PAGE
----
Issue Two,

Autumn 2020

STREET LIFE

Oluwadamilola Asenwa

Life Writing

Agbowo That Never Sleeps

7PM and still there was no light, I began to wonder if something had burnt or blew up, or a pole had fallen somewhere. All my devices were low on power and I had nothing to do. Staring at the darkness slowly gathering in my room held no appeal this night. I thought to visit a friend, except they were all in other states, the times we are in.

I walked to the nail on the wall where I hung clothes I wore when I went outside to get stuff, they saw little use, seeing as I am fiercely against being fully clothed when alone in my own room, I’d once been told I love being free. The shirt I was currently wearing was small and patterned with a smattering of light colours mostly yellow, the shorts I picked were simple grey things. I didn’t even lock my room when I left, only closed the door. I had walked for less than a minute when I turned back, I didn’t feel right in the shorts, I returned to my room and exchanged it for the track pants, it was loose fitting, I had removed the hemming so it gently kissed my ankles as I walked, I like it.

 

I was going to take a walk, usually I preferred walking when and where there weren’t many people about but living in Agbowo, meant that could only happen after 10:30 PM and before 5:30 AM. Before I moved off-campus that was safe, UI despite all her shortcomings was safer than most other campuses in the country.

 

I left home about a month ago, citing unfinished business. While that was true, I also was tired of being cooped up with the rest of my family, I went out the least, spoke the least, it sometimes felt as if I was something akin to a ghost, I also only left my room for food and water, morning and evening devotions (sometimes I skipped those), and sometimes I interacted with my family. My return to school was a relief for everyone concerned.

 

I greeted nobody as I began my walk, it was dark and I kept my head down, it lent me a sense of anonymity. I played the music very low, I couldn’t hear what people said but I could hear the sounds of the streets. I wanted to connect, if only on an ethereal level to the world around me. Tonight I was also listening for one thing, when the generator orchestra would cease their performance, the silence that followed after people turned them off, which usually followed shouts of UP NEPA, an exclamation religiously kept in use by every generation of children, through all the name changes of the Nigerian power holding right up to its privatisation. In Oyo it was now the IBEDC but something about UP IBEDC just didn’t hit.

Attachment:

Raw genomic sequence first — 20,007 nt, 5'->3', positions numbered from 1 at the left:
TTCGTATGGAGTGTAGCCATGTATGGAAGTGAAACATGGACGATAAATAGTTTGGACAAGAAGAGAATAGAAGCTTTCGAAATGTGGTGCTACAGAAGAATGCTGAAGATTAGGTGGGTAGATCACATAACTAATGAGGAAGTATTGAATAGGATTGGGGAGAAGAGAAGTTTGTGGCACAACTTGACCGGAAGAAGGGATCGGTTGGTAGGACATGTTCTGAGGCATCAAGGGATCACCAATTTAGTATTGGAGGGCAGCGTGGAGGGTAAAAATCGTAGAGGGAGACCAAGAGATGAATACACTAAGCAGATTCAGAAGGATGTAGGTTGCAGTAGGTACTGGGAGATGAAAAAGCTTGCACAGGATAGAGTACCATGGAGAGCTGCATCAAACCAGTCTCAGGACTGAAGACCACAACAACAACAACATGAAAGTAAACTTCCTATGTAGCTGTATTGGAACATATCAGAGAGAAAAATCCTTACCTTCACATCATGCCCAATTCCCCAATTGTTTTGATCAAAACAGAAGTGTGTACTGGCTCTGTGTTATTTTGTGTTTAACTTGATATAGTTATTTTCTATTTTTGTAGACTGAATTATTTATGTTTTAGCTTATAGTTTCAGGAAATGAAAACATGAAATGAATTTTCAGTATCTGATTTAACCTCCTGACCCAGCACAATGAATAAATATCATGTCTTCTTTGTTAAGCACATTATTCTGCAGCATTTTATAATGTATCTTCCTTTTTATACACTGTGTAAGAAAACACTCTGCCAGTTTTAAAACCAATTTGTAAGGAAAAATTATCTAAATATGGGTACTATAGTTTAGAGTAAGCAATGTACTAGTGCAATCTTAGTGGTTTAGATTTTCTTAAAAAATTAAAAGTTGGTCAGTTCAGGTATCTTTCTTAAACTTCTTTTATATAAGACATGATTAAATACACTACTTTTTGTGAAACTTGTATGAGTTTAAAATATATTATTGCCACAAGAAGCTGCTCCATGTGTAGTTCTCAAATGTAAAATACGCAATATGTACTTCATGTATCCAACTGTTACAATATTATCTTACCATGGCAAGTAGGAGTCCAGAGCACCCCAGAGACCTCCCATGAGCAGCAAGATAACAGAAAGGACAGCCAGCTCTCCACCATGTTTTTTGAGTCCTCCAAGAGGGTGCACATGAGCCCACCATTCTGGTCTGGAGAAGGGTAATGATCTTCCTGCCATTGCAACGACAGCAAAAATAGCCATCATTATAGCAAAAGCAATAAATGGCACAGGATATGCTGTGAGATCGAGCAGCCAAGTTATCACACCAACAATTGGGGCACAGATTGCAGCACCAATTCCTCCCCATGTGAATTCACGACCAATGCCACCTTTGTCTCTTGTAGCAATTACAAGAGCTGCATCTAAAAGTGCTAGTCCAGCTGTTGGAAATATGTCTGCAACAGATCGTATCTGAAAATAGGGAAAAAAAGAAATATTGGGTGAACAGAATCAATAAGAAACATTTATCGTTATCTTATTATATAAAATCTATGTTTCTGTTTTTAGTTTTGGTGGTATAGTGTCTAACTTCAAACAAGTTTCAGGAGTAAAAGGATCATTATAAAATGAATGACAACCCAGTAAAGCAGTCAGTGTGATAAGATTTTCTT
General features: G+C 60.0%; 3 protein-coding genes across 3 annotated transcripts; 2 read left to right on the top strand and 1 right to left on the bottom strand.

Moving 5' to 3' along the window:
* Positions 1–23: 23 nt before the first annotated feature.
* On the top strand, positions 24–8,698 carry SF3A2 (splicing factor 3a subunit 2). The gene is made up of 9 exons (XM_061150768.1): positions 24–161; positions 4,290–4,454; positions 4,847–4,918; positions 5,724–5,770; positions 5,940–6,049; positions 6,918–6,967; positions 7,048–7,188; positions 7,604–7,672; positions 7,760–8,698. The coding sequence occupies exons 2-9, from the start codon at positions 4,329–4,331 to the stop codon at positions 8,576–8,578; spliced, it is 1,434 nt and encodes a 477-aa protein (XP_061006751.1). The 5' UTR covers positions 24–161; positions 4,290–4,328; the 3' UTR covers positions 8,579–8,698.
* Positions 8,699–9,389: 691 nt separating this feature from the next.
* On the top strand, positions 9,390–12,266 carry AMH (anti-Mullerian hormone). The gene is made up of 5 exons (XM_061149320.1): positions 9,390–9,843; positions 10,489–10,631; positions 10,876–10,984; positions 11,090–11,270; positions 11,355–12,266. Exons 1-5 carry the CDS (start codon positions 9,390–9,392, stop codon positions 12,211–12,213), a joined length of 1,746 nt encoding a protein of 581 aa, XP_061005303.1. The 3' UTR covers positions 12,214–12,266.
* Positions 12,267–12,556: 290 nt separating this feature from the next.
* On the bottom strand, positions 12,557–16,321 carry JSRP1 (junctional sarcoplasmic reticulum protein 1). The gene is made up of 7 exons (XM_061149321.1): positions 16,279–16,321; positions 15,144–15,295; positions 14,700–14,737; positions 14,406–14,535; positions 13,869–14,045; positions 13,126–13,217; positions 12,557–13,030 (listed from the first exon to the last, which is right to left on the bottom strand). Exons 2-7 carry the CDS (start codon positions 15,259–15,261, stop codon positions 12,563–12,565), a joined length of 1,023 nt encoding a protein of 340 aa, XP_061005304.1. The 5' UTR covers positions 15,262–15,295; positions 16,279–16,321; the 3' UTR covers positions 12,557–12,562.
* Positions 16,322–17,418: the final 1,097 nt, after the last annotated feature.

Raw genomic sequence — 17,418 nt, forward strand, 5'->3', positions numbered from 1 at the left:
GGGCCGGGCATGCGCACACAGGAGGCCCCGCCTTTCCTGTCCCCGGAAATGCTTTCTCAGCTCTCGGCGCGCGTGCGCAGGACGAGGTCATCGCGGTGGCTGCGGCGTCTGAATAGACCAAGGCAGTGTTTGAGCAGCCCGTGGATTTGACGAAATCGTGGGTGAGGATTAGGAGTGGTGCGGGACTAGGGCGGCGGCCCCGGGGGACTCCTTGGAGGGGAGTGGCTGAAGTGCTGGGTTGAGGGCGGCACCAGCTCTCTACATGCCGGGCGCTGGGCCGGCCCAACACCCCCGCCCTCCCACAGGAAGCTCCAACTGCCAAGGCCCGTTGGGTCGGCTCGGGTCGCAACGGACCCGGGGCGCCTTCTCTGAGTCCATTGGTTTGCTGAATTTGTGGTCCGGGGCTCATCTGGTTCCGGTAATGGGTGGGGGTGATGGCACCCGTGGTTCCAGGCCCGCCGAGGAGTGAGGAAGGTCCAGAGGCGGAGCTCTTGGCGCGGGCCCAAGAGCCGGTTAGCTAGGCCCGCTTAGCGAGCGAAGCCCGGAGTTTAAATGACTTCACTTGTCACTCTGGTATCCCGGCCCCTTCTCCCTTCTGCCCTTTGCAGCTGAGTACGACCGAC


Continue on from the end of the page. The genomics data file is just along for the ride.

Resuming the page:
I saw the usual people at the intersection where sat the house wherein I lived. The rival shops beside each other, the owners of which also lived in the same house, I’d given up trying to understand their relationship. Elder and his boys were however missing. The lords of these streets, they ruled it nicely enough, Elder was in fact ‘my guy’, that meant I gave him some money or bought him something one out of four times he asked, the other three or so times, we ‘whined’ each other, turning ourselves here and there, hailing the other person higher than they last hailed you and generally talking in the most indirect and light-hearted manner possible. Sometimes I simply lied to him and promised him another time but I knew enough to remain in his good graces. Elder wasn’t going to hurt me, the gangs mostly bothered their kind but it is good to have someone who would take up arms for you in case an injustice was done to you on the streets. Besides, Elder would consider me easy game if I gave every time and his boys would accost me on their own and demand. On campus whining was rarely anything more than jokes but out here, it was a skill. Not that I wanted them back, sitting and smoking as they catcalled women and demanded but the past two times I went home and returned to find they’d all cleared out. Somebody had died.

 

I turned to my right, deciding to walk to the expressway that led into my street, walk to the school’s gate, then follow the expressway to another junction that led into my street and return to my room, going in a rough circle. About half a dozen roads led to where I lived, maybe some other night. I breathed in the air, tainted as it was with all the humans mucking about in it, felt the breeze on my face and took my steps slow, it would not do to just blaze through. I passed the recently renovated house beside mine, opposite it was the woman who sold roast maize and sometimes yams, plantain and banana or whatever fruit was in season. She had two children, a boy and a girl, neither was present, her crudely formed fire pit over which she placed the blackened mesh over which she roasted her maize was cold. I’d spent one particular maize season eating a lot of her roast maize, now every time I passed by she greeted me with a smile and an ‘uncle’ and advertised whatever fruit she was selling.